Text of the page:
Meryl Streep: Actress shed light on ‘victims’ of ‘life-threatening’ fistula’s – symptoms

The 72-year-old actress shot to fame after her movie debut in Julia in 1977. From there she obtained her first Oscar nomination for The Deer Hunter, however it was not till 1979 when she received her first Academy Award. Having loved a profitable career spanning over 4 a long time, in 2015 Streep teamed up with filmmakers to relate a movie which targeted on ladies in Sierra Leone and Malawi, who are suffering from obstetric fistula – a gap or irregular opening within the delivery canal that leads to power leakage of urine or faeces.

“This powerful film attests to the igniting power of one woman, Ann Gloag, to set in motion hundreds of helping hands, doctors, nurses, caregivers, family and friends, to resuscitate the health and status of victims of fistula, and to give them back their lives,” Streep mentioned on the time.

The filmmakers famous that an estimated two million ladies in Africa reside with obstetric fistula, and greater than 500,000 ladies die every year throughout being pregnant or childbirth, although 80 p.c of these deaths are fully avoidable.

Speaking within the movie, Streep is heard saying: “These ladies are in dire want of medical care, going through an insurmountable quantity of life-threatening situations from malnutrition to drug abuse and polluted water.”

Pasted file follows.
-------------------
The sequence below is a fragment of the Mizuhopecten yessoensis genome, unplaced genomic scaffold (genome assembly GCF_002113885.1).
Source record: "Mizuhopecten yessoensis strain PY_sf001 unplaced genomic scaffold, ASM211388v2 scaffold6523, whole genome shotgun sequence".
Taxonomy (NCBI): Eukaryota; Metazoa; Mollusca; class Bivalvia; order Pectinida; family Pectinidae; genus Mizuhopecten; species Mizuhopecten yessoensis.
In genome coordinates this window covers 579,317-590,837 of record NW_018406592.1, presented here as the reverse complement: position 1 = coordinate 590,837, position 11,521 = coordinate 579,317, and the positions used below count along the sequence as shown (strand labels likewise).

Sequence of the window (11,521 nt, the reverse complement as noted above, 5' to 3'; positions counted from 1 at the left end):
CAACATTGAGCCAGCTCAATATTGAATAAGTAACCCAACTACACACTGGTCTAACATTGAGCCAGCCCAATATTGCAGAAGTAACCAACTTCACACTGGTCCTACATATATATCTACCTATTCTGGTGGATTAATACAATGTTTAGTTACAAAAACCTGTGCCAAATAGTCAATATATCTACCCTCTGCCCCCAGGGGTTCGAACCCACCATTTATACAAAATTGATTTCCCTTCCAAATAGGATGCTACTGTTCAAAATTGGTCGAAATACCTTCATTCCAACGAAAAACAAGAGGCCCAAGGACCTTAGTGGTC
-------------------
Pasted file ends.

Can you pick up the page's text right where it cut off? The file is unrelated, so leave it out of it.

Doctor Jeff Wilkinson, a senior surgeon at the Malawi Freedom from Fistula Foundation explained more about the serious condition whilst featuring in the film.

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He said: “What happens if a woman doesn’t get to a C-section then she expels a dead baby. If the mother doesn’t bleed to death a few days later from infection then she is left with a hole.

“So instead of being able to hold your urine when you want to, it just pours out.”

The condition first develops due to an obstructed labour, when the baby’s head is constantly pushing against the individual’s pelvic bone, which prevents blood flow and causes tissue to die.

The reason why it is so prevalent in some parts of the world is because they are unable to provide accessible, quality maternal care.


Treatment can depend on the cause, size, location and effect of the fistula on surrounding tissue, but in most cases surgery is used to close or repair the area.

Surgical options include:

  • Sewing an anal fistula plug or patch of biologic tissue into the fistula to allow your tissue to grow into the patch and heal the fistula.
  • Using a tissue graft taken from a nearby part of your body or folding a flap of healthy tissue over the fistula opening.
  • Repairing the anal sphincter muscles if they’ve been damaged by the fistula or by scarring or tissue damage from radiation or Crohn’s disease.
  • Performing a colostomy before repairing a fistula in complex or recurrent cases to divert stool through an opening in your abdomen instead of through your rectum.

As well as surgery, The Mayo Clinic explains that patients are advised to ensure good hygiene to help ease discomfort while they recover.

These hygiene measures include avoiding irritants, drying thoroughly, applying creams or powder to act as a moisture-barrier, wearing loose clothing and washing with water only.

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